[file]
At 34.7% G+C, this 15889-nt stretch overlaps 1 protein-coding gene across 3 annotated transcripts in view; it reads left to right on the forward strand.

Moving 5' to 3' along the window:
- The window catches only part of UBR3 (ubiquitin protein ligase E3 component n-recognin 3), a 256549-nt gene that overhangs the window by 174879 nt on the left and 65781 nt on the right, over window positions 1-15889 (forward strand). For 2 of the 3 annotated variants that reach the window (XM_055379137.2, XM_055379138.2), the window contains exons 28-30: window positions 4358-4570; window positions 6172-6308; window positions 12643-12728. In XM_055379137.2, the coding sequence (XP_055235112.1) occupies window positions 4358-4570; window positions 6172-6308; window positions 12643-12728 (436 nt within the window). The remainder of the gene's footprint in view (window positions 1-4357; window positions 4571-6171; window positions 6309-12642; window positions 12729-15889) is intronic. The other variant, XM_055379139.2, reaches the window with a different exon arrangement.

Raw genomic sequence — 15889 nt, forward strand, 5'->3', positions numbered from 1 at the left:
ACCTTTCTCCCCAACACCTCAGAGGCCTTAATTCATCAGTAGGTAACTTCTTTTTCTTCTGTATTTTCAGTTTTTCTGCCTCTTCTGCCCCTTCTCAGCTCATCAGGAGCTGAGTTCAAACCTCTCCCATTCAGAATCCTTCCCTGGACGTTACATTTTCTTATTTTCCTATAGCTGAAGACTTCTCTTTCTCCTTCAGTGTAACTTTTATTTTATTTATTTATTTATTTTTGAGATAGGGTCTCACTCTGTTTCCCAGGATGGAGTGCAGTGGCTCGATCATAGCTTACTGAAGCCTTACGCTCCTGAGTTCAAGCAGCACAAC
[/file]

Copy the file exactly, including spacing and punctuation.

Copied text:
At 34.7% G+C, this 15889-nt stretch overlaps 1 protein-coding gene across 3 annotated transcripts in view; it reads left to right on the forward strand.

Moving 5' to 3' along the window:
- The window catches only part of UBR3 (ubiquitin protein ligase E3 component n-recognin 3), a 256549-nt gene that overhangs the window by 174879 nt on the left and 65781 nt on the right, over window positions 1-15889 (forward strand). For 2 of the 3 annotated variants that reach the window (XM_055379137.2, XM_055379138.2), the window contains exons 28-30: window positions 4358-4570; window positions 6172-6308; window positions 12643-12728. In XM_055379137.2, the coding sequence (XP_055235112.1) occupies window positions 4358-4570; window positions 6172-6308; window positions 12643-12728 (436 nt within the window). The remainder of the gene's footprint in view (window positions 1-4357; window positions 4571-6171; window positions 6309-12642; window positions 12729-15889) is intronic. The other variant, XM_055379139.2, reaches the window with a different exon arrangement.

Raw genomic sequence — 15889 nt, forward strand, 5'->3', positions numbered from 1 at the left:
ACCTTTCTCCCCAACACCTCAGAGGCCTTAATTCATCAGTAGGTAACTTCTTTTTCTTCTGTATTTTCAGTTTTTCTGCCTCTTCTGCCCCTTCTCAGCTCATCAGGAGCTGAGTTCAAACCTCTCCCATTCAGAATCCTTCCCTGGACGTTACATTTTCTTATTTTCCTATAGCTGAAGACTTCTCTTTCTCCTTCAGTGTAACTTTTATTTTATTTATTTATTTATTTTTGAGATAGGGTCTCACTCTGTTTCCCAGGATGGAGTGCAGTGGCTCGATCATAGCTTACTGAAGCCTTACGCTCCTGAGTTCAAGCAGCACAAC